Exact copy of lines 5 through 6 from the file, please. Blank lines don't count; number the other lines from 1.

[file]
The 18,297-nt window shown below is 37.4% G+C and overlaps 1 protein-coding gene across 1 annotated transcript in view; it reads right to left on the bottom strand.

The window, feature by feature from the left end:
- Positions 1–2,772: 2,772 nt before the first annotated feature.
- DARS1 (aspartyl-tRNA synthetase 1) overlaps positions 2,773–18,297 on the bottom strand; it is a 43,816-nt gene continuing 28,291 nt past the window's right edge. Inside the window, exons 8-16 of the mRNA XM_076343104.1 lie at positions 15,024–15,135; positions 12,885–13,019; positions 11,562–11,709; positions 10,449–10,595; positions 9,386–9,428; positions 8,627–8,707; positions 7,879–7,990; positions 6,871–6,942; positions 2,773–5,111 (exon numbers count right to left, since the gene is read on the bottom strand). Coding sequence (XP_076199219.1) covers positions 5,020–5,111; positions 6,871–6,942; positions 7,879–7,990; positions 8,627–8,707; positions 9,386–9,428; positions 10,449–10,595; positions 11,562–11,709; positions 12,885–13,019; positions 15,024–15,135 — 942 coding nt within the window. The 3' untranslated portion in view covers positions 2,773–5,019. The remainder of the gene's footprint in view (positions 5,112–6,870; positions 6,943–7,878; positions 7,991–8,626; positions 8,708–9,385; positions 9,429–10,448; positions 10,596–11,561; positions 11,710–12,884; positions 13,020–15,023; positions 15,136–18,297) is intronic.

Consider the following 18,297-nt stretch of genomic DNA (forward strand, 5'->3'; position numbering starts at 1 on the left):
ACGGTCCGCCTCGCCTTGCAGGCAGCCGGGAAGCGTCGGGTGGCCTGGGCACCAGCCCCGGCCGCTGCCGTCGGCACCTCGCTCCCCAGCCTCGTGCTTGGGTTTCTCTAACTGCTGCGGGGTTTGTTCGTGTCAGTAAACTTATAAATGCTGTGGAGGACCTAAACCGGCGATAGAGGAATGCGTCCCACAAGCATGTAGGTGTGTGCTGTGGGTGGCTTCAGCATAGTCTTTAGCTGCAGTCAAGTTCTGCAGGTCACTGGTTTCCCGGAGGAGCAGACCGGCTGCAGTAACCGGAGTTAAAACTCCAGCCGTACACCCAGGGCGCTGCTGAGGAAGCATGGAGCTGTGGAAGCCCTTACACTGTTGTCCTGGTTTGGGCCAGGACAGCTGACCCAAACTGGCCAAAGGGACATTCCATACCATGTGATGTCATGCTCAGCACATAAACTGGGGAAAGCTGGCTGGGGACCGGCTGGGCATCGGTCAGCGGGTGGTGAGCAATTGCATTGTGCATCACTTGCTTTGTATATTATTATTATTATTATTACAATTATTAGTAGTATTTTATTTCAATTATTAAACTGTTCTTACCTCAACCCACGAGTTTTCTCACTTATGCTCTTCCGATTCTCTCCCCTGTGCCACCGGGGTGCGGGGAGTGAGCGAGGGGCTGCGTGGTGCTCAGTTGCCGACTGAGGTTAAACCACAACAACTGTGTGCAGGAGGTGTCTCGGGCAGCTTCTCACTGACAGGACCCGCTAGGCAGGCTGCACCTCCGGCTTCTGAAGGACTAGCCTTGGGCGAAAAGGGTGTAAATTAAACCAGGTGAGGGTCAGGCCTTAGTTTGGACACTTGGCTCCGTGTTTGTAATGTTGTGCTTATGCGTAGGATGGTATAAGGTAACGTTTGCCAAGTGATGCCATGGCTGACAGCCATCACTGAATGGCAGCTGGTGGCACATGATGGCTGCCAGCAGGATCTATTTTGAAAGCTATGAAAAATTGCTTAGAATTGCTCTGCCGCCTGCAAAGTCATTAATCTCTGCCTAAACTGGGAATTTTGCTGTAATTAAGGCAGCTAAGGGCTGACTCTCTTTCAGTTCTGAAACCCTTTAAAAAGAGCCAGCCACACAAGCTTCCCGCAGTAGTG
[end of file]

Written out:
Consider the following 18,297-nt stretch of genomic DNA (forward strand, 5'->3'; position numbering starts at 1 on the left):
ACGGTCCGCCTCGCCTTGCAGGCAGCCGGGAAGCGTCGGGTGGCCTGGGCACCAGCCCCGGCCGCTGCCGTCGGCACCTCGCTCCCCAGCCTCGTGCTTGGGTTTCTCTAACTGCTGCGGGGTTTGTTCGTGTCAGTAAACTTATAAATGCTGTGGAGGACCTAAACCGGCGATAGAGGAATGCGTCCCACAAGCATGTAGGTGTGTGCTGTGGGTGGCTTCAGCATAGTCTTTAGCTGCAGTCAAGTTCTGCAGGTCACTGGTTTCCCGGAGGAGCAGACCGGCTGCAGTAACCGGAGTTAAAACTCCAGCCGTACACCCAGGGCGCTGCTGAGGAAGCATGGAGCTGTGGAAGCCCTTACACTGTTGTCCTGGTTTGGGCCAGGACAGCTGACCCAAACTGGCCAAAGGGACATTCCATACCATGTGATGTCATGCTCAGCACATAAACTGGGGAAAGCTGGCTGGGGACCGGCTGGGCATCGGTCAGCGGGTGGTGAGCAATTGCATTGTGCATCACTTGCTTTGTATATTATTATTATTATTATTACAATTATTAGTAGTATTTTATTTCAATTATTAAACTGTTCTTACCTCAACCCACGAGTTTTCTCACTTATGCTCTTCCGATTCTCTCCCCTGTGCCACCGGGGTGCGGGGAGTGAGCGAGGGGCTGCGTGGTGCTCAGTTGCCGACTGAGGTTAAACCACAACAACTGTGTGCAGGAGGTGTCTCGGGCAGCTTCTCACTGACAGGACCCGCTAGGCAGGCTGCACCTCCGGCTTCTGAAGGACTAGCCTTGGGCGAAAAGGGTGTAAATTAAACCAGGTGAGGGTCAGGCCTTAGTTTGGACACTTGGCTCCGTGTTTGTAATGTTGTGCTTATGCGTAGGATGGTATAAGGTAACGTTTGCCAAGTGATGCCATGGCTGACAGCCATCACTGAATGGCAGCTGGTGGCACATGATGGCTGCCAGCAGGATCTATTTTGAAAGCTATGAAAAATTGCTTAGAATTGCTCTGCCGCCTGCAAAGTCATTAATCTCTGCCTAAACTGGGAATTTTGCTGTAATTAAGGCAGCTAAGGGCTGACTCTCTTTCAGTTCTGAAACCCTTTAAAAAGAGCCAGCCACACAAGCTTCCCGCAGTAGTG